29 Jun A “new standard” for Asheville’s pavers
When designing a park, two factors are important: looks and money. Does it look good? Is it a good investment? When you’ve got both, so much the better.
Pack Square Park in Asheville, NC, is a six-and-a-half acre public park in the center of downtown Asheville, which uses Pine Hall Brick pavers as an integral part of the main plazas and sidewalks. In addition to the Roger McGuire Green in the front of City Hall and the County Building, the park has a large open green space on a slope overlooking the main stage, three water features and original, large-scale art by regional artists. After a decade of work, Pack Square Park has been getting noticed far beyond downtown Asheville.
Recently, the park was featured in Landscape Architect and Specifier News and was named a “Frontline Park” by the national urban park advocacy organization City Parks Alliance. Each month, City Parks Alliance recognizes two “Frontline Parks” to promote and highlight inspiring examples of urban park excellence, innovation and stewardship across the country. The program also seeks to highlight examples of the challenges facing our cities’ parks as a result of shrinking municipal budgets, land use pressures and urban neighborhood decay.
“We selected Pack Square Park for recognition because it exemplifies the power of public-private partnerships to create and maintain urban parks that make our cities sustainable and viable,” said Catherine Nagel, executive director of City Parks Alliance. “We hope that by shining the spotlight on this park we can raise awareness about both the necessity and the promise of these kinds of partnerships to spur investments in our nation’s urban parks.”
The money part of the equation came about when the Pack Square Park Conservancy, the public-private partnership that funded and built the park, commissioned a study to determine its economic impact.
Sims & Steele Consulting estimated the park’s development and ongoing tourism impact, from 2000 to 2012, at $23.2 million in total direct, indirect and induced sales, $9.2 million in total income impact and more than 300 jobs created or sustained.
These impacts produced nearly $1.9 million in sales tax revenues, including $374,592 allocated to the City of Asheville. Observers are also pointing to an decreased vacancy rate for businesses close to the park and double-digit increases in restaurant sales.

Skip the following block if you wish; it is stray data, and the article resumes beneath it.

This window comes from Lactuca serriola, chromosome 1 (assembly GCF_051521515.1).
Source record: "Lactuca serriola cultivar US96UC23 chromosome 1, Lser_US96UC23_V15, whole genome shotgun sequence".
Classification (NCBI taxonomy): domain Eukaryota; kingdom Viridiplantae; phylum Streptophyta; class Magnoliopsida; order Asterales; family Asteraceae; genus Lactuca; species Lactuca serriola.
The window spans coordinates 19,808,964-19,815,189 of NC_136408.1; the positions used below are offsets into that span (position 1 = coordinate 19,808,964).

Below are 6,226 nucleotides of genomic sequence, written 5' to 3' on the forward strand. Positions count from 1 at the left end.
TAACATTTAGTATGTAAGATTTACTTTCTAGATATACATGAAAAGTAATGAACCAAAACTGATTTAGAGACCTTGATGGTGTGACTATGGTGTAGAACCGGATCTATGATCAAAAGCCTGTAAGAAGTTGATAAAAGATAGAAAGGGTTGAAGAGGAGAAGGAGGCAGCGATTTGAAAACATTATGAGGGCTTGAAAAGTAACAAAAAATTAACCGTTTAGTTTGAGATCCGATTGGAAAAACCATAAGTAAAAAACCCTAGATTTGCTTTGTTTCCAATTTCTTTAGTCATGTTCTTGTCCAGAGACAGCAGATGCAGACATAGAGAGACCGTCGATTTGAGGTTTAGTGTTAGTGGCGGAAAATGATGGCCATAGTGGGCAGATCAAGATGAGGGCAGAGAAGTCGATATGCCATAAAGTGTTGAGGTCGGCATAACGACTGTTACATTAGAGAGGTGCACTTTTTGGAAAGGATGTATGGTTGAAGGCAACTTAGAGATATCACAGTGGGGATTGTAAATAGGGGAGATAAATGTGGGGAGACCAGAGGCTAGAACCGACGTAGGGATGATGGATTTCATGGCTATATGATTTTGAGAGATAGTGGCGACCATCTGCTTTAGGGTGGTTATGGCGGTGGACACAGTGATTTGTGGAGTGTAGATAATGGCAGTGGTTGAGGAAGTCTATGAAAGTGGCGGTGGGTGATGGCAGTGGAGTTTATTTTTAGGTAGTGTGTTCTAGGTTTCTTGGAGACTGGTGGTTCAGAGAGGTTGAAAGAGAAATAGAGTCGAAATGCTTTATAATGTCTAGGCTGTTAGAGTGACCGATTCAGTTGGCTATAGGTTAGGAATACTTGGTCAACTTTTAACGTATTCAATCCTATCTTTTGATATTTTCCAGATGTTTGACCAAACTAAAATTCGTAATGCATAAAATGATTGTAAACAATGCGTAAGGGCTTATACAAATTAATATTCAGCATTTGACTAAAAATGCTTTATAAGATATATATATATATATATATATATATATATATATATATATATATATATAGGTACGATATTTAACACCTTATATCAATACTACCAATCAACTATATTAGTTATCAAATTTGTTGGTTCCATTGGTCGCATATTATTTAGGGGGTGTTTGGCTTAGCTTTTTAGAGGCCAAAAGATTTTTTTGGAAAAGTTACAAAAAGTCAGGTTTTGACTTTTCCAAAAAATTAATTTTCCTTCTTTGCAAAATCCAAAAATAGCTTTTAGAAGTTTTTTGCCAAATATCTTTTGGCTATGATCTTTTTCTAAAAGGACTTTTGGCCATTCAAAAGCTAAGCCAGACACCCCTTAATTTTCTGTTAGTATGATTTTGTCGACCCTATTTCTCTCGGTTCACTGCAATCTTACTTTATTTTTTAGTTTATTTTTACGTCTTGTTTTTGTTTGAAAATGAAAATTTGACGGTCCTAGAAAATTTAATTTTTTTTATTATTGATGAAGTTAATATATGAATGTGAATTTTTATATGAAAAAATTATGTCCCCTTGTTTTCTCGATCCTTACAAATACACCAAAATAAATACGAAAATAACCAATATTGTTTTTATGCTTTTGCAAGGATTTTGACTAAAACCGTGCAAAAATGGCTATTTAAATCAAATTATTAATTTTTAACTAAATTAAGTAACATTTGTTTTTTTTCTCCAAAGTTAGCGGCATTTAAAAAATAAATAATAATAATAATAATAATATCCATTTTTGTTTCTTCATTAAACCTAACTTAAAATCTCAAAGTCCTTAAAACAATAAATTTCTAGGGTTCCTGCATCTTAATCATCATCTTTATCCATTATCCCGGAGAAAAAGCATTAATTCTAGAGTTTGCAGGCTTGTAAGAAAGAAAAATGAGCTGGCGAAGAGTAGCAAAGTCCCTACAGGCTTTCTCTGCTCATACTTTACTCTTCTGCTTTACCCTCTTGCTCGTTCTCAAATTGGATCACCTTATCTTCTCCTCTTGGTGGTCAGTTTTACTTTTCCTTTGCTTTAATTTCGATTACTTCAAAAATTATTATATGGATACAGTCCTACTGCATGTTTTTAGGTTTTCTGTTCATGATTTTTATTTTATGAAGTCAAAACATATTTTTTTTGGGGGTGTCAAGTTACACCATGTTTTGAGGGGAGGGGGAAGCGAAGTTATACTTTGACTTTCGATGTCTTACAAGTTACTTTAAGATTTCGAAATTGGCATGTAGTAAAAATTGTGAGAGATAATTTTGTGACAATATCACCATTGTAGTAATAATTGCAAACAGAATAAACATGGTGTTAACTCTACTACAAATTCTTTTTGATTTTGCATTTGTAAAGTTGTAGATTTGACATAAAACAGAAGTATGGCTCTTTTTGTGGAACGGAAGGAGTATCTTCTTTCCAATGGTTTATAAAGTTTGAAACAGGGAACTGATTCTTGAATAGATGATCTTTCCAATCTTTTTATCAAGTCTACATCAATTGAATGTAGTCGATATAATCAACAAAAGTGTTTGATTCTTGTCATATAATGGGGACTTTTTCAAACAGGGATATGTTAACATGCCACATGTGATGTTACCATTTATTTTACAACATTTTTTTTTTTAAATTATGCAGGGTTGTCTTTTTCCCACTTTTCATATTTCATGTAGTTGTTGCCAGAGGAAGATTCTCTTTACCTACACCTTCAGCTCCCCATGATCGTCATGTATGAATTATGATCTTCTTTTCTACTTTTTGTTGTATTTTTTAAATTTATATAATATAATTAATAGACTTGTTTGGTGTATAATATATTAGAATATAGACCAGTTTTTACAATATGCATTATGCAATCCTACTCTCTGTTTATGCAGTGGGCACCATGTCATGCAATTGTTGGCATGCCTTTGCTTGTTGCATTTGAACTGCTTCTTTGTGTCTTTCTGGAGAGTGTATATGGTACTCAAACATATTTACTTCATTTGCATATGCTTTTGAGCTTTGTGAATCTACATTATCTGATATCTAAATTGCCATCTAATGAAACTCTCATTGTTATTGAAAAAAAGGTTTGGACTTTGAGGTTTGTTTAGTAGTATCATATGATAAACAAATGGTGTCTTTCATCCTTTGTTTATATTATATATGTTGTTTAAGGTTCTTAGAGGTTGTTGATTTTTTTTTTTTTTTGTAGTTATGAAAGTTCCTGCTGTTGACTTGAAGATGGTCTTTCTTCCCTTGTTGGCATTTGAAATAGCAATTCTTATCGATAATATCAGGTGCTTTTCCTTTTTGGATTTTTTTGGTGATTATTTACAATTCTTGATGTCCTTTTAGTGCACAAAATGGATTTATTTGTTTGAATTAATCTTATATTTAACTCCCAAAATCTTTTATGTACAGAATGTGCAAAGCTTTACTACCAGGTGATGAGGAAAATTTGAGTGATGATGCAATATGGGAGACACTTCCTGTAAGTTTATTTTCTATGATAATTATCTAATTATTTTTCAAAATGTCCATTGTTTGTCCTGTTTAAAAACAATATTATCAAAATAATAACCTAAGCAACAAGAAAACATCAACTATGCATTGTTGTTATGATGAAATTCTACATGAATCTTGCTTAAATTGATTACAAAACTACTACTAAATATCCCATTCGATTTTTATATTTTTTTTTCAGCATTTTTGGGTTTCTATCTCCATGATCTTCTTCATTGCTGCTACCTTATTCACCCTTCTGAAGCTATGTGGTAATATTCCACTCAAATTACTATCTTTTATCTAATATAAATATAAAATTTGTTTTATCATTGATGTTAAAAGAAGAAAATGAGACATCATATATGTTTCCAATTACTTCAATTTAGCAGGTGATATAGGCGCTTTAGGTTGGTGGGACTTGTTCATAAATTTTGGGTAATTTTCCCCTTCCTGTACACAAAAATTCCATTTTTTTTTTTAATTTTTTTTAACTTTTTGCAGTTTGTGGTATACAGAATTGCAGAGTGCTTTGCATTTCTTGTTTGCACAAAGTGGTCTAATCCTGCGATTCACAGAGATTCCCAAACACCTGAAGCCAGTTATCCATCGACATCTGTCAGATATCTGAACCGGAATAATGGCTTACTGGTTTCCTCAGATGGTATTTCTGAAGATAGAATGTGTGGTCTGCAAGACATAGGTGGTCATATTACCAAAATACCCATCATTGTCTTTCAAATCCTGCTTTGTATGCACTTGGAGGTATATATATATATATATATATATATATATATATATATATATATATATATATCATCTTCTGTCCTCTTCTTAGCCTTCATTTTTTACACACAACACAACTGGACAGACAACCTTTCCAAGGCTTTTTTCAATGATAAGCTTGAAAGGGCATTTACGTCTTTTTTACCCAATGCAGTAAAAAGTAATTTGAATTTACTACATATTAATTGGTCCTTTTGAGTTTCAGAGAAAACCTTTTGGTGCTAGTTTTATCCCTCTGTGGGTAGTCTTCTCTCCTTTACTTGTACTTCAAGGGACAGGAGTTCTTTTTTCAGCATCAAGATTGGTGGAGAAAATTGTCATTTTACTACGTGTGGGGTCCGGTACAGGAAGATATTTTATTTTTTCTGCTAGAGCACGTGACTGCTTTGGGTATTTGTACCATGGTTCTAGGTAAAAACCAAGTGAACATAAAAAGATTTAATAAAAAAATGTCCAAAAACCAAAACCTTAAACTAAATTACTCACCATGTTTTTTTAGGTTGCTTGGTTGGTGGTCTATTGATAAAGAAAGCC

Rodney Porter, a landscape architect who works for the LaQuatra Bonci firm in Asheville, who oversaw the design for the park, said that specifying Pine Hall Brick pavers for the plazas and sidewalks were a good fit, given the historic nature of the surrounding buildings.
“Pine Hall Brick really is the city’s standard for pavers now,” said Porter.
Porter said that a decade ago, a fountain downtown began to leak into an underground parking garage. A citizen’s group came together to come up with ideas on what should be done about it. The first suggestion was to fill it in with cement, but the effort snowballed to ask a larger question: What if we extended this to all of downtown?
Those early meetings turned into the Pack Square Conservancy, a non-profit group with a volunteer board of directors and a mission. Before it was over, the conservancy and area governments came together with plans and the funds to implement them. The consensus was for more open, green space downtown, a place for concerts and water features, which led to Splasheville, an unlikely but welcome beach in the middle of the North Carolina mountains.
The park is now in its second summer season of concerts and other events. Ruth Planey, administrative coordinator of the Pack Square Park Conservancy, says that so far, 30 events are planned between June and Labor Day.
“The park has been very well received,” said Planey. “It’s becoming more of a destination. You can see a good, diverse cross-section of the community there. People bring picnics and beach blankets. Kids are down there squirting water at each other and at the adults. It’s just a really neat place.”